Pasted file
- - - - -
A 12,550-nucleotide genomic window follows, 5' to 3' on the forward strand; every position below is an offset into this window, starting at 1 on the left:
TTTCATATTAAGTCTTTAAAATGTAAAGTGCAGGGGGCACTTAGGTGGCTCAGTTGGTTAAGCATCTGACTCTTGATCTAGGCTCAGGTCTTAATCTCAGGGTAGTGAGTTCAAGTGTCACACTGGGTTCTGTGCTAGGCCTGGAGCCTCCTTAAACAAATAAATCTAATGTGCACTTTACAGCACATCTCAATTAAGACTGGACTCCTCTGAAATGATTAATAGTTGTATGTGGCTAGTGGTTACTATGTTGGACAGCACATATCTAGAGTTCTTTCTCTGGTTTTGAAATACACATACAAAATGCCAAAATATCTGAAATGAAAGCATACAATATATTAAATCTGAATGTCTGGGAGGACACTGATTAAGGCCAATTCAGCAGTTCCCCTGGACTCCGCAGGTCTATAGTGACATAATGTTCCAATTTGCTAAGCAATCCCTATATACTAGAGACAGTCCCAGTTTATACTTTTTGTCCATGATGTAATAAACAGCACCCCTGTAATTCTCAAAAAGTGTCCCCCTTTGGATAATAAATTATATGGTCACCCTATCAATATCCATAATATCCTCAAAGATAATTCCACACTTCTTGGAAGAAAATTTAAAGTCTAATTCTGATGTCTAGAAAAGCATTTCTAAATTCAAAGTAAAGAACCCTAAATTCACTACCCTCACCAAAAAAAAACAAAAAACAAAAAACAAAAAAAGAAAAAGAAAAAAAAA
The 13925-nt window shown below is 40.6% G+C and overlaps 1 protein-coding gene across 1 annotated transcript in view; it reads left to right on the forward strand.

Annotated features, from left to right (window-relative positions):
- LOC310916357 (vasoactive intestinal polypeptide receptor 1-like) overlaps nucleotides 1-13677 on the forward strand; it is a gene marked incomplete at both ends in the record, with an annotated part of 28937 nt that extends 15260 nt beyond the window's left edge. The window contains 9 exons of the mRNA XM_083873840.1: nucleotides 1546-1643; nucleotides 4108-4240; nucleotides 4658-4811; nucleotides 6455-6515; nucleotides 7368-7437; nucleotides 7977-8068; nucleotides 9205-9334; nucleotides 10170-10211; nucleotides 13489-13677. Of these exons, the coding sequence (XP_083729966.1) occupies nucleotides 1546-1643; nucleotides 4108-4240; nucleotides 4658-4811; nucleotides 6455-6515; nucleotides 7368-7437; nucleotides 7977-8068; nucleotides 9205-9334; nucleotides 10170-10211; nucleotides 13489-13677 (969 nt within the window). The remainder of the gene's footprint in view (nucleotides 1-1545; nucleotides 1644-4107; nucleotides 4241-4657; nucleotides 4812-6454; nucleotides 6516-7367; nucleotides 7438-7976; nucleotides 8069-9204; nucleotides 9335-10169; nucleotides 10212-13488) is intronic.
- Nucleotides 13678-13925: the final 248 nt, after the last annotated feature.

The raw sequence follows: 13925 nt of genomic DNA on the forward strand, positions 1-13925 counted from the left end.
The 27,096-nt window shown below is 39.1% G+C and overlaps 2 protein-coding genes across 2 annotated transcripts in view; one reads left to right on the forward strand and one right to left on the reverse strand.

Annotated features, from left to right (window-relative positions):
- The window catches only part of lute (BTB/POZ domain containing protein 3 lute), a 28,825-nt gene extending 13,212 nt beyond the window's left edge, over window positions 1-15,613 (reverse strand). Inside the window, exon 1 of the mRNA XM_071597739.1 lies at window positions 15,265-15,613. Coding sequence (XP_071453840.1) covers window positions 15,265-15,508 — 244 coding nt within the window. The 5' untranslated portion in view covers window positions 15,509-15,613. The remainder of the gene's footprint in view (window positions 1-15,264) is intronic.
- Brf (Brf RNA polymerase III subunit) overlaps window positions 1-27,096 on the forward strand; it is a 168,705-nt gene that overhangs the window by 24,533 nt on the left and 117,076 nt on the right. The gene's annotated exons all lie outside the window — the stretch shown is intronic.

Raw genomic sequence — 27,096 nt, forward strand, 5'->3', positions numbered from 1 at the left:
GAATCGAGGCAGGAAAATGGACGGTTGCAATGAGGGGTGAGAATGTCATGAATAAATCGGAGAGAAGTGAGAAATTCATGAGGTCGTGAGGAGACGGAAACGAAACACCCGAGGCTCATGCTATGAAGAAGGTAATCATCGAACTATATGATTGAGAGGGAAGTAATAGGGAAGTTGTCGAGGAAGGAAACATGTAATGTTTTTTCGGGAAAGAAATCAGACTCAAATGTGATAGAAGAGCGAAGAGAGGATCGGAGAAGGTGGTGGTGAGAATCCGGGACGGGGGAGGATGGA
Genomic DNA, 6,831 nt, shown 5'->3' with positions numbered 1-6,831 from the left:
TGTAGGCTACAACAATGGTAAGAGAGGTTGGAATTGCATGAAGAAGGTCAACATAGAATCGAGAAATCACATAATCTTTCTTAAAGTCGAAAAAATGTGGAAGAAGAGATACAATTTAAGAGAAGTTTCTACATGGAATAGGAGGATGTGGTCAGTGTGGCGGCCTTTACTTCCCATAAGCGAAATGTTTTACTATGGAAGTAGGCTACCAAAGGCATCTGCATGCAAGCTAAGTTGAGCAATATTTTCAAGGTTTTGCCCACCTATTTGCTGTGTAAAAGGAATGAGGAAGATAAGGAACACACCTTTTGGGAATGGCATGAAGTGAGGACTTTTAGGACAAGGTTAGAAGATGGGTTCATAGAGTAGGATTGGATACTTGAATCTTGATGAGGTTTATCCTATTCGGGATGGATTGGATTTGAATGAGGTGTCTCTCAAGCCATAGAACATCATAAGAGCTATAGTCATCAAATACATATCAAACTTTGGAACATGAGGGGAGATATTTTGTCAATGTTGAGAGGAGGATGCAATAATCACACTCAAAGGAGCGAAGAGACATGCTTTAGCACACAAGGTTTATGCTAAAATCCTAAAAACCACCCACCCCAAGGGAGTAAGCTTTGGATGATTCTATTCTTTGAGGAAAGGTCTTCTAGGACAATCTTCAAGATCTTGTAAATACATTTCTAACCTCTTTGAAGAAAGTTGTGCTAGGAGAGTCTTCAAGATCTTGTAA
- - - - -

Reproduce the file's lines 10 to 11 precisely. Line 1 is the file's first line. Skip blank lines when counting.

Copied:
- The window catches only part of lute (BTB/POZ domain containing protein 3 lute), a 28,825-nt gene extending 13,212 nt beyond the window's left edge, over window positions 1-15,613 (reverse strand). Inside the window, exon 1 of the mRNA XM_071597739.1 lies at window positions 15,265-15,613. Coding sequence (XP_071453840.1) covers window positions 15,265-15,508 — 244 coding nt within the window. The 5' untranslated portion in view covers window positions 15,509-15,613. The remainder of the gene's footprint in view (window positions 1-15,264) is intronic.
- Brf (Brf RNA polymerase III subunit) overlaps window positions 1-27,096 on the forward strand; it is a 168,705-nt gene that overhangs the window by 24,533 nt on the left and 117,076 nt on the right. The gene's annotated exons all lie outside the window — the stretch shown is intronic.